Tuesday, April 8, 2014
Spring infinity scarf
Now that we're on the subject of clothes, let's talk big-girl (i.e., for me) clothing for a few minutes.
Lately I have been pondering a bit the idea of a "spring wardrobe." This is a new one for me, in the past I've basically thought of my closet as 10 months of cold-weather clothing and 2 months of warm-weather clothing. It will probably be somewhat chilly and wet here in Seattle until late June and I run cold, so I will continue to need two layers of long sleeves and wool sweaters on most days until true summer weather arrives. I've thought in the past that it is difficult in this climate to dress appropriately for the weather and for the season at the same time. But this year I'd like to do something about it.
Looking at my closet, I see a LOT of black and gray, stuff that feels cozy and subtle in January but looks dreary to me now. I don't see a lot of items that look "springy." One thought I had was that a little more pink might be in order. (Now there is a sentence that has never before been typed by the mother of a six-year-old girl.)
So, last weekend, I made myself a scarf.
The outer print fabric is from Anna Maria Horner's Little Folks voile collection, and the inner fabric is a crinkled cotton gauze that I've had in my stash for a while. (I'm a little embarrassed to say that making this scarf did not actually require a trip to the fabric store.)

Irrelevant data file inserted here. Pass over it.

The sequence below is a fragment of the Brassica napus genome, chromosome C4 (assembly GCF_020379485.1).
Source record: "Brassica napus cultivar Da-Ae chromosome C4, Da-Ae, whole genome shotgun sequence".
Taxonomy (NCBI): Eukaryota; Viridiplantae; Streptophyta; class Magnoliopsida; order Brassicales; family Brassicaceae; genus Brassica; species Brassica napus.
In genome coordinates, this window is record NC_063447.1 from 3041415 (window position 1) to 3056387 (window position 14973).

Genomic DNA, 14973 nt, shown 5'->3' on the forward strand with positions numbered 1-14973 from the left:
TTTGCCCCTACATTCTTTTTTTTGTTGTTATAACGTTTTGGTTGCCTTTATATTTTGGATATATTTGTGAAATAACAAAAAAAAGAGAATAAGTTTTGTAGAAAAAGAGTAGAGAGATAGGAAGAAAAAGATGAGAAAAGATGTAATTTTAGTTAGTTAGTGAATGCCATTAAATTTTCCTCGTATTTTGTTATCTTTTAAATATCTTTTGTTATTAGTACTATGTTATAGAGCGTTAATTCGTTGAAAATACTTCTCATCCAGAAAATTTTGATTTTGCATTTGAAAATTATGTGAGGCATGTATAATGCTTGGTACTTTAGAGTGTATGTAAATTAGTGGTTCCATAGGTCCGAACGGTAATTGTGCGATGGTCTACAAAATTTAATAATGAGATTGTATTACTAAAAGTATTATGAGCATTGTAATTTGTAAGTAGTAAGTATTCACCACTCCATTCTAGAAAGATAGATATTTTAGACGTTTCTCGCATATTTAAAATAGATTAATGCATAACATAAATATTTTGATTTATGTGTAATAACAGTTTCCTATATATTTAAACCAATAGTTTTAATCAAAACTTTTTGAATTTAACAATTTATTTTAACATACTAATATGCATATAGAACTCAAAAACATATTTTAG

The pattern is this free tutorial from Pink Chalk Fabrics (PDF link). Most other tutorials for infinity scarves simply have you make a continuous loop of fabric, but this method introduces a twist in the loop so that the scarf actually resembles an infinity symbol -- my not-so-inner nerd was instantly sold.
The tutorial has you cut two pieces of 54"-wide fabric from selvage to selvage. That was the width of my voile but the crinkle cotton was only 42-44" wide, so I cut two strips along my yardage and pieced them together to match the length of the voile. (I cut along the length of the yardage so that the crinkles in the cotton would run the long way along the scarf.)
I found the instructions very clear and reliable, and I got a good result on the first try without any missteps. The whole thing took about an hour and a half total, from pressing the fabric all the way through the little bit of hand sewing required to stitch the opening closed. I'm a slow sewist (say that three times fast), so I consider that a pretty quick project.
Here are a few ways I'm looking forward to wearing my new scarf:
With gray jeans, a Breton-stripe tee, ivory Aran cardi, and Navy blue clogs.
With mustard cords, a gray tunic sweater, and Wellies.